Hey, I was one of those ‘100 radical speakers’! Or maybe they added an extra slot for me and I was speaker 101. Either way, speaking at FutureFest was a pretty memorable experience.
On both days of the weekend-long festival I spoke about ‘the history of the future of automation’, and both audiences seemed to enjoy themselves. Actually, one of my supervisors put it best when she came over to chat with me after my Saturday talk:
Supervisor: “So how do you think the talk went?”
Me: “Okay, I guess. I forgot to break the seal on my bottle of water before I went on stage so there was a weird pause where I finally had to say to the crowd, ‘Oops, this is an awkward pause.’ And then I think I wore my microphone too high cuz my beard kept rubbing against it which made a weird swishing sound…”
What a strange, circuitous, six-decade trip that must have been! I recently spent some time in the BBC’s archives tracking down the script of a radio programme about the effect of industrial automation on employment – the topic of my research for Nesta – and I was struck by the long journey the script had to go through before it could become a word document on my laptop.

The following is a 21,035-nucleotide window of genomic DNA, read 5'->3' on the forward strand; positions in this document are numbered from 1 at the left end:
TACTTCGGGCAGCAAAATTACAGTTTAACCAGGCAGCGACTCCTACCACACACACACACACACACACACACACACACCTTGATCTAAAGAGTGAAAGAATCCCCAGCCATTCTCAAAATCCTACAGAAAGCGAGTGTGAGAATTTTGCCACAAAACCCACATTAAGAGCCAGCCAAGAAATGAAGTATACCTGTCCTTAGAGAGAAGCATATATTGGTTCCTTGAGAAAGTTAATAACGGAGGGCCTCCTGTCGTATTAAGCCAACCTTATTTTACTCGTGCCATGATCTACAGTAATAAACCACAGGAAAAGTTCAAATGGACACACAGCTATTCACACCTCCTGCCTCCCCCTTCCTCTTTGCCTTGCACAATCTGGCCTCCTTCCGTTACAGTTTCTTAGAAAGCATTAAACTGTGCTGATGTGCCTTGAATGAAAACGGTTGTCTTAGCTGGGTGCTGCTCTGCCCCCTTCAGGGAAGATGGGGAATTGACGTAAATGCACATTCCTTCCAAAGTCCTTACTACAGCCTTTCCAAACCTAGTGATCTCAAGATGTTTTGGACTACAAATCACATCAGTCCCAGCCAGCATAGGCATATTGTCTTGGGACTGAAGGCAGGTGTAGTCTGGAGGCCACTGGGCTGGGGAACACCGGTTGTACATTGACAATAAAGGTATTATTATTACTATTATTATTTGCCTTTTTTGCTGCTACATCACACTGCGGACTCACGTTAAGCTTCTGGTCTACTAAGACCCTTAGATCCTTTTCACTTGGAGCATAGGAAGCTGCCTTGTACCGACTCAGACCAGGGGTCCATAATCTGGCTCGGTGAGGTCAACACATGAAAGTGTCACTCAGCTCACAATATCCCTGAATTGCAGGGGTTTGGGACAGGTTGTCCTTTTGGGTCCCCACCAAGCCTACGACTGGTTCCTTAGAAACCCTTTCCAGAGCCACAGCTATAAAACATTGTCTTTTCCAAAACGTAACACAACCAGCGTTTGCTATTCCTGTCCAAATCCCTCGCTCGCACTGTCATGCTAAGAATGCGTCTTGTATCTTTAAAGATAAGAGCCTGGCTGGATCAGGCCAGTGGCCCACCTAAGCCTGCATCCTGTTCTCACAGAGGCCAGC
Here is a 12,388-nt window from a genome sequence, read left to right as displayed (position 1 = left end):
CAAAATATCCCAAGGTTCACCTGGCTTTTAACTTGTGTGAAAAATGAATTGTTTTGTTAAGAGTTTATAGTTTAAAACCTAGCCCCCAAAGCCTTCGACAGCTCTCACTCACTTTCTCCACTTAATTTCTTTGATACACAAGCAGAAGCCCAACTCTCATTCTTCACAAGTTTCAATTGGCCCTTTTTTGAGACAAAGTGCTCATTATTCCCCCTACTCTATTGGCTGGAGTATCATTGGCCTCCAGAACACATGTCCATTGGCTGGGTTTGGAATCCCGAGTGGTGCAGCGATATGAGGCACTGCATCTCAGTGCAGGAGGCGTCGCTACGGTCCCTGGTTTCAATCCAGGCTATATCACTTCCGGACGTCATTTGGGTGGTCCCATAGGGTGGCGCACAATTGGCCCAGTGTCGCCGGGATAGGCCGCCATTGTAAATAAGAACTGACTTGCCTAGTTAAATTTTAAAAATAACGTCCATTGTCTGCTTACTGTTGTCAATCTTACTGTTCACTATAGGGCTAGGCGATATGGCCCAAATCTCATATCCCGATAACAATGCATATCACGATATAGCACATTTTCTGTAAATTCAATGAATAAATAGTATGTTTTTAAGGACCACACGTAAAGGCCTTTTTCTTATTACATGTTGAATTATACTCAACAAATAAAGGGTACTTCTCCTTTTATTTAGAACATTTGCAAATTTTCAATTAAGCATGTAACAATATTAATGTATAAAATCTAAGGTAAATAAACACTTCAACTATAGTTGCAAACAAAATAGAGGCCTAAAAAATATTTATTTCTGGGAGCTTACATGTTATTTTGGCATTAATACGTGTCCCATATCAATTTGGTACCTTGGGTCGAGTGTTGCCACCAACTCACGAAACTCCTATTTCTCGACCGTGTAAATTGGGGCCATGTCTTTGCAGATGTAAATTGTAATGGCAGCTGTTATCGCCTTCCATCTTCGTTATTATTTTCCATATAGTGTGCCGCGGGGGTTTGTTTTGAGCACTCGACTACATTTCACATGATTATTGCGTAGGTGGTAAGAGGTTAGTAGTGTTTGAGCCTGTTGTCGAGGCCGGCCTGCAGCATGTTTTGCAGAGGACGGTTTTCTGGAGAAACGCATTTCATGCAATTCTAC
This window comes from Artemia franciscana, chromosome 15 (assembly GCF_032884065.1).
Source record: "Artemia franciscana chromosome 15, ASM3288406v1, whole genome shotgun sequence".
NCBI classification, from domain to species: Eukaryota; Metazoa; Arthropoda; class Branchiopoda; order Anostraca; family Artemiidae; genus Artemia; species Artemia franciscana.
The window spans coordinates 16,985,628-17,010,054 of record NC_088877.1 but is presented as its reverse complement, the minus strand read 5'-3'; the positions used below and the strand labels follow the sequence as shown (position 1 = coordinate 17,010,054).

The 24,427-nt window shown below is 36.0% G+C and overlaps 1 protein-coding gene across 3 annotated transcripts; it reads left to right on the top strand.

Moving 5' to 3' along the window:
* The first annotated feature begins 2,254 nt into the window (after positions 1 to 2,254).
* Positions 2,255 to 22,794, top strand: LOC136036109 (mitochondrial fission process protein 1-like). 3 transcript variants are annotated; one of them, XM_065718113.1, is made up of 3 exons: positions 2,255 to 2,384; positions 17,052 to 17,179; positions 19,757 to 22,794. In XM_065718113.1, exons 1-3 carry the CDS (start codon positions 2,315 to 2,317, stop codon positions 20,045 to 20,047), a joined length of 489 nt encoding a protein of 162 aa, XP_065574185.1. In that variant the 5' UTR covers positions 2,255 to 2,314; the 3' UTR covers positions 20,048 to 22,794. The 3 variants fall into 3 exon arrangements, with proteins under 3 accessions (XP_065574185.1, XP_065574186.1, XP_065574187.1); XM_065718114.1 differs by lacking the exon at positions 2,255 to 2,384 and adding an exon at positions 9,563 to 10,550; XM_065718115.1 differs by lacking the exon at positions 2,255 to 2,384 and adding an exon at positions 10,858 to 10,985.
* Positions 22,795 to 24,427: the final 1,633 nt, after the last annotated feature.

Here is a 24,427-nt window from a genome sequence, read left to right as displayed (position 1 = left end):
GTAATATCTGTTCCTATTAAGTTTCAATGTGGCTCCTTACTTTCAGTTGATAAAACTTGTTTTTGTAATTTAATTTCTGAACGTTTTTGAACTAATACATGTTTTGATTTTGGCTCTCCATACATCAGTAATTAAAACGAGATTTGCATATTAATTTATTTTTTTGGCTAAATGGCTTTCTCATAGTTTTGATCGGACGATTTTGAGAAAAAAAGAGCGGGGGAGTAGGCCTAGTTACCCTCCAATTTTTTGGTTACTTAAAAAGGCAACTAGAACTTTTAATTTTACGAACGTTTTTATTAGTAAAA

My setup at the BBC archives
In this age of instant access to information and the [Ctrl + F] search function ([Command + F] for you mac people), it can be easy to forget that tracking down information was not always this easy.
During the summer of 1998 I visited Disneyland, built a zip-line, and got a new bike. It was the best summer of my life. And then I went to work for Nesta. I’ll leave it to my older self to sort out which summer was better, but working for an innovation charity was pretty darn great.
Nesta is an innovation charity with a mission to, as they put it, “help people and organisations bring great ideas to life.” I was stationed in the Futures team with a bunch of ‘futurologists’ working on projects related to education policy, the ethical implications of big data and machine-learning, ‘playable cities’, and innovation in the media.